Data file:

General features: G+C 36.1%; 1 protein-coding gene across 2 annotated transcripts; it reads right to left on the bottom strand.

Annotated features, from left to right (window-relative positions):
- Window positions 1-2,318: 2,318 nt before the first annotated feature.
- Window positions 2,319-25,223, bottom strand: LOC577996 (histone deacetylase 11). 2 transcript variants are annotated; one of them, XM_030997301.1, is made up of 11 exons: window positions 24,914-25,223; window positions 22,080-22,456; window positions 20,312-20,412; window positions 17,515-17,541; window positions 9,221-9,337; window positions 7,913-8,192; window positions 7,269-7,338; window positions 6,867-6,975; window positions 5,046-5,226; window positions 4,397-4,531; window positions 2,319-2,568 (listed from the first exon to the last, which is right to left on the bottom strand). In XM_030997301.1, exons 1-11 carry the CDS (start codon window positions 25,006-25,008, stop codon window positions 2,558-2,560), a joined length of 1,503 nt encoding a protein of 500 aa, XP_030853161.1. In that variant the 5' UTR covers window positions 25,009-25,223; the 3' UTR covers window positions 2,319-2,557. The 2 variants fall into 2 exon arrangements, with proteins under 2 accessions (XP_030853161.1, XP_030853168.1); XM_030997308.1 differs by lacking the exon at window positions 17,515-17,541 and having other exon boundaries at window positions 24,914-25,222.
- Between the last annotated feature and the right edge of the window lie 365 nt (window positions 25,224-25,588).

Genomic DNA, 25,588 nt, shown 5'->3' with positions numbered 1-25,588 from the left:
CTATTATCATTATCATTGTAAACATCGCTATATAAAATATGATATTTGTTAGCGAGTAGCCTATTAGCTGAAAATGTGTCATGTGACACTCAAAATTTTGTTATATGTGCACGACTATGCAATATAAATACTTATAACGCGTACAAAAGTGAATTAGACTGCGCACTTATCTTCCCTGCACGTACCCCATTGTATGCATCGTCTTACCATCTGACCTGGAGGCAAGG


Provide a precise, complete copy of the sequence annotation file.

General features: G+C 36.1%; 1 protein-coding gene across 2 annotated transcripts; it reads right to left on the bottom strand.

Annotated features, from left to right (window-relative positions):
- Window positions 1-2,318: 2,318 nt before the first annotated feature.
- Window positions 2,319-25,223, bottom strand: LOC577996 (histone deacetylase 11). 2 transcript variants are annotated; one of them, XM_030997301.1, is made up of 11 exons: window positions 24,914-25,223; window positions 22,080-22,456; window positions 20,312-20,412; window positions 17,515-17,541; window positions 9,221-9,337; window positions 7,913-8,192; window positions 7,269-7,338; window positions 6,867-6,975; window positions 5,046-5,226; window positions 4,397-4,531; window positions 2,319-2,568 (listed from the first exon to the last, which is right to left on the bottom strand). In XM_030997301.1, exons 1-11 carry the CDS (start codon window positions 25,006-25,008, stop codon window positions 2,558-2,560), a joined length of 1,503 nt encoding a protein of 500 aa, XP_030853161.1. In that variant the 5' UTR covers window positions 25,009-25,223; the 3' UTR covers window positions 2,319-2,557. The 2 variants fall into 2 exon arrangements, with proteins under 2 accessions (XP_030853161.1, XP_030853168.1); XM_030997308.1 differs by lacking the exon at window positions 17,515-17,541 and having other exon boundaries at window positions 24,914-25,222.
- Between the last annotated feature and the right edge of the window lie 365 nt (window positions 25,224-25,588).

Genomic DNA, 25,588 nt, shown 5'->3' with positions numbered 1-25,588 from the left:
CTATTATCATTATCATTGTAAACATCGCTATATAAAATATGATATTTGTTAGCGAGTAGCCTATTAGCTGAAAATGTGTCATGTGACACTCAAAATTTTGTTATATGTGCACGACTATGCAATATAAATACTTATAACGCGTACAAAAGTGAATTAGACTGCGCACTTATCTTCCCTGCACGTACCCCATTGTATGCATCGTCTTACCATCTGACCTGGAGGCAAGG